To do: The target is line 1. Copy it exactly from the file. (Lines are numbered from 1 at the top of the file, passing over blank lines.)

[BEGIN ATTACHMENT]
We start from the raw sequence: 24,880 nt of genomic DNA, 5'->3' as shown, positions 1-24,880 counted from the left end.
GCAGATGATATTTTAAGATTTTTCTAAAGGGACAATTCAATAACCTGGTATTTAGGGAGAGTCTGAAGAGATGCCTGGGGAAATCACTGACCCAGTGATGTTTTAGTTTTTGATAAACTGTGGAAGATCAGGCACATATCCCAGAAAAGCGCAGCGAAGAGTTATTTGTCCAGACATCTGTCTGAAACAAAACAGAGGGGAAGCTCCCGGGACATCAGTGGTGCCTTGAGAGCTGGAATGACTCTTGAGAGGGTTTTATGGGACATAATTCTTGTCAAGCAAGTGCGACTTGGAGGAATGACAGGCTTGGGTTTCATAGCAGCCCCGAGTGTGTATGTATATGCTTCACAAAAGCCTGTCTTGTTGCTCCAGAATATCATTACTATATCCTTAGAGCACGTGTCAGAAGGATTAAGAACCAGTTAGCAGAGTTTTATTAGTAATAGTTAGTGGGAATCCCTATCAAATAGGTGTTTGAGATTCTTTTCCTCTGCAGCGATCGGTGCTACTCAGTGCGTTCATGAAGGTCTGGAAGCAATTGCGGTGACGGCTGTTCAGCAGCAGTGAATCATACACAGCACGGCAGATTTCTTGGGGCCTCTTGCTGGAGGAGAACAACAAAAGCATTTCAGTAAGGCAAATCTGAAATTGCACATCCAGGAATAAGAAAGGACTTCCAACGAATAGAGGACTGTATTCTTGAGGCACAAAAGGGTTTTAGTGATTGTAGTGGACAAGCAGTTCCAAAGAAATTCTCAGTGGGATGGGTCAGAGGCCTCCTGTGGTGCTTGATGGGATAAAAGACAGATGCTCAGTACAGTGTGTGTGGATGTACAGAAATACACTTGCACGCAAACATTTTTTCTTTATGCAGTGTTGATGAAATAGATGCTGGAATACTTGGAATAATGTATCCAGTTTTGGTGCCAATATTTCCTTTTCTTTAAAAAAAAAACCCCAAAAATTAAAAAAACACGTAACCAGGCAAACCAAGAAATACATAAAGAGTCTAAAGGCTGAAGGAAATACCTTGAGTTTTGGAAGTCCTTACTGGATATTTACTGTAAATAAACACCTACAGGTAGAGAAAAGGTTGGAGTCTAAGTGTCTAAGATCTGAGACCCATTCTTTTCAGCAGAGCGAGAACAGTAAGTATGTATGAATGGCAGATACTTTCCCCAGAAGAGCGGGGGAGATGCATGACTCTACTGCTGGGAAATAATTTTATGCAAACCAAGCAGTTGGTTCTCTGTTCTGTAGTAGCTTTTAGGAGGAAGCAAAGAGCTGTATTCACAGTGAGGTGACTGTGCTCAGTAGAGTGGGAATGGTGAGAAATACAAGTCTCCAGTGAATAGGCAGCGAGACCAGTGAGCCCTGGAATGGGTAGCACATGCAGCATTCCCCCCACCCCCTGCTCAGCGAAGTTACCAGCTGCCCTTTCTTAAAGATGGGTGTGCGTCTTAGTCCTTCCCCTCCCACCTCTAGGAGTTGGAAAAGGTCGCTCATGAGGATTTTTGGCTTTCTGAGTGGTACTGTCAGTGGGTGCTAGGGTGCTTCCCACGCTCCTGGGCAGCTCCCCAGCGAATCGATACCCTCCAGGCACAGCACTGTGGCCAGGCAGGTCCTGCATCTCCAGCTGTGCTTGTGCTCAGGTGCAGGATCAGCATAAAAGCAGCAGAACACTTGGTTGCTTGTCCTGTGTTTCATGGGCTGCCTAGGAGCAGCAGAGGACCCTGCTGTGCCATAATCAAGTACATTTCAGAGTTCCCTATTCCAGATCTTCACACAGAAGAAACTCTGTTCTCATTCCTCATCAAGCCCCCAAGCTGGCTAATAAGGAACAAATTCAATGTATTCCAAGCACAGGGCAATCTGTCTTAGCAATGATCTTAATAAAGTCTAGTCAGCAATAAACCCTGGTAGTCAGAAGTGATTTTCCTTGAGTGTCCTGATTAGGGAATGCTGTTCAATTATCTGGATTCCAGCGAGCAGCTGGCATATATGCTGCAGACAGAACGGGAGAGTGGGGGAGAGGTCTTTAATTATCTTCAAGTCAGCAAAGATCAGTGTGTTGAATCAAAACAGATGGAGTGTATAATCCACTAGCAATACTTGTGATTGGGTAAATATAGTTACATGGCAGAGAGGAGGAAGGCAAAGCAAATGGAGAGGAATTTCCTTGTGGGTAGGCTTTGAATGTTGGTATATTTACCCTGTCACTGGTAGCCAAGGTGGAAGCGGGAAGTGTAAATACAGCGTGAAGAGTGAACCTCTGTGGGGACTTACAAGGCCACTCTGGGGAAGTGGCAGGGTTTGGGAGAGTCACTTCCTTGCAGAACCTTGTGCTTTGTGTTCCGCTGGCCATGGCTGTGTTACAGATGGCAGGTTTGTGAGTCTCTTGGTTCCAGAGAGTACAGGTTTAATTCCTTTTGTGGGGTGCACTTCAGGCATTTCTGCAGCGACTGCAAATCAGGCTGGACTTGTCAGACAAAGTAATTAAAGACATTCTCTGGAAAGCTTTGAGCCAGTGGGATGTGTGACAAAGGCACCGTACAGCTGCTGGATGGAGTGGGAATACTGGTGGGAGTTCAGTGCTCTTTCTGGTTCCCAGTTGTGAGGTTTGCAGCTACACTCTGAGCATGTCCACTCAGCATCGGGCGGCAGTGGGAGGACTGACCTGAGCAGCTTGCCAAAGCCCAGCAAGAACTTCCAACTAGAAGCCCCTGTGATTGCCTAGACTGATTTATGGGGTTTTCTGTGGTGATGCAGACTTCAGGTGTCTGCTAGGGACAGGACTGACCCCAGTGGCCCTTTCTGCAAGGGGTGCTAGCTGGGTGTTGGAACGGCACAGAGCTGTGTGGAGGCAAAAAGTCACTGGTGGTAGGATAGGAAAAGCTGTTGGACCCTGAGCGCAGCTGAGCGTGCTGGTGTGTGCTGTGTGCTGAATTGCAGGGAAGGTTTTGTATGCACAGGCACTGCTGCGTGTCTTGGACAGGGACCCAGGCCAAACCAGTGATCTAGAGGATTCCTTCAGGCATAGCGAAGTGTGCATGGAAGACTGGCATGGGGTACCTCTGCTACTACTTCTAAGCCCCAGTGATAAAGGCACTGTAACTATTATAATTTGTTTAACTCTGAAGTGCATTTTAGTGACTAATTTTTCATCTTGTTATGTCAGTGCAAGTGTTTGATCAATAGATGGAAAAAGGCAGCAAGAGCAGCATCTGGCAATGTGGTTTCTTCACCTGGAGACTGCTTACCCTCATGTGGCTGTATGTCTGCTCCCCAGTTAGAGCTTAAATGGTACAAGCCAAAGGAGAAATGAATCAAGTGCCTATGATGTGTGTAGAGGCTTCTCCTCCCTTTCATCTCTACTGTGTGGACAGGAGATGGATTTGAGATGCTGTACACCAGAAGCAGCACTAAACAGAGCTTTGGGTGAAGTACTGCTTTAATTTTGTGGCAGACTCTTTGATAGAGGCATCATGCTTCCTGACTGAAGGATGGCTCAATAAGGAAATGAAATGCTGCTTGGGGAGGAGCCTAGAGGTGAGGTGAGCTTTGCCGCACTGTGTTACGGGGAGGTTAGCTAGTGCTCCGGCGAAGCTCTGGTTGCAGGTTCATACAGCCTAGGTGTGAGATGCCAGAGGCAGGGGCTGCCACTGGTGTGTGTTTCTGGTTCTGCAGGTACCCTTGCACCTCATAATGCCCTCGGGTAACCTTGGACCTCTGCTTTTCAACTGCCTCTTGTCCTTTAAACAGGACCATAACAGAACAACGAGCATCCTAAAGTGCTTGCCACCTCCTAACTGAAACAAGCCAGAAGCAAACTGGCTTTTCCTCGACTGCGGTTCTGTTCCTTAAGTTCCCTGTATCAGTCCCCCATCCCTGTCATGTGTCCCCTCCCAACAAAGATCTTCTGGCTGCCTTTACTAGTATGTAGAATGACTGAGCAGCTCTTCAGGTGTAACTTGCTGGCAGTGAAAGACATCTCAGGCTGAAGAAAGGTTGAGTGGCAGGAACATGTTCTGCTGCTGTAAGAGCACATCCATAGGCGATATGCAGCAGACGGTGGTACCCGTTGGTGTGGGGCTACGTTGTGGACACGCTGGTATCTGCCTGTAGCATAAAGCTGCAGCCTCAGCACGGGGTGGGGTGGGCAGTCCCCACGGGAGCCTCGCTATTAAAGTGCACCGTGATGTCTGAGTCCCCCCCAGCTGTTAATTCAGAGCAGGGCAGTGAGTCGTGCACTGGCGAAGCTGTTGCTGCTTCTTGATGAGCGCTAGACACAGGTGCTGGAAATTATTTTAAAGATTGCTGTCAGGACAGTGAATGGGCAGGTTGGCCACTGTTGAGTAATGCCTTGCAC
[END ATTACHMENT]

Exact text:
We start from the raw sequence: 24,880 nt of genomic DNA, 5'->3' as shown, positions 1-24,880 counted from the left end.